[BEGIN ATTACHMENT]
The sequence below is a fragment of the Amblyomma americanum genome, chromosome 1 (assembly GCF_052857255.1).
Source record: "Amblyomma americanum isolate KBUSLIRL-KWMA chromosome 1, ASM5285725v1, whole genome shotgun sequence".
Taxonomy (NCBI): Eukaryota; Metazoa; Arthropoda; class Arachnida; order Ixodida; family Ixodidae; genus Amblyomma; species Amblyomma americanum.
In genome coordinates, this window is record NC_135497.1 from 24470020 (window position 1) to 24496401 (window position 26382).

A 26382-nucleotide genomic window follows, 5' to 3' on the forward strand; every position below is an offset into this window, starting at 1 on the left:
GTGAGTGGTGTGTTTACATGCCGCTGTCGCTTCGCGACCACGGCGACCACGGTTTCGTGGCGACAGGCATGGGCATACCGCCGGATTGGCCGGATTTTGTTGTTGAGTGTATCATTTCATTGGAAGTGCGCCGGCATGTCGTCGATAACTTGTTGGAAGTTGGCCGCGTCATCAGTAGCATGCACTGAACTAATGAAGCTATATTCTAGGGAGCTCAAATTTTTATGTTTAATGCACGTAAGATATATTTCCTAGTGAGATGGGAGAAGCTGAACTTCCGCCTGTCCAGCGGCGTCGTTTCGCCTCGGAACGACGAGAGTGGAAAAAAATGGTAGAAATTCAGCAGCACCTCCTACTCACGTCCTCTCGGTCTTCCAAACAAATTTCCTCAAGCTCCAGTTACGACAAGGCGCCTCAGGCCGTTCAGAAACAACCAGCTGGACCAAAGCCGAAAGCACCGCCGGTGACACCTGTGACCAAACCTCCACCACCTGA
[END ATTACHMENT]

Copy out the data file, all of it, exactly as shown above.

The sequence below is a fragment of the Amblyomma americanum genome, chromosome 1 (assembly GCF_052857255.1).
Source record: "Amblyomma americanum isolate KBUSLIRL-KWMA chromosome 1, ASM5285725v1, whole genome shotgun sequence".
Taxonomy (NCBI): Eukaryota; Metazoa; Arthropoda; class Arachnida; order Ixodida; family Ixodidae; genus Amblyomma; species Amblyomma americanum.
In genome coordinates, this window is record NC_135497.1 from 24470020 (window position 1) to 24496401 (window position 26382).

A 26382-nucleotide genomic window follows, 5' to 3' on the forward strand; every position below is an offset into this window, starting at 1 on the left:
GTGAGTGGTGTGTTTACATGCCGCTGTCGCTTCGCGACCACGGCGACCACGGTTTCGTGGCGACAGGCATGGGCATACCGCCGGATTGGCCGGATTTTGTTGTTGAGTGTATCATTTCATTGGAAGTGCGCCGGCATGTCGTCGATAACTTGTTGGAAGTTGGCCGCGTCATCAGTAGCATGCACTGAACTAATGAAGCTATATTCTAGGGAGCTCAAATTTTTATGTTTAATGCACGTAAGATATATTTCCTAGTGAGATGGGAGAAGCTGAACTTCCGCCTGTCCAGCGGCGTCGTTTCGCCTCGGAACGACGAGAGTGGAAAAAAATGGTAGAAATTCAGCAGCACCTCCTACTCACGTCCTCTCGGTCTTCCAAACAAATTTCCTCAAGCTCCAGTTACGACAAGGCGCCTCAGGCCGTTCAGAAACAACCAGCTGGACCAAAGCCGAAAGCACCGCCGGTGACACCTGTGACCAAACCTCCACCACCTGA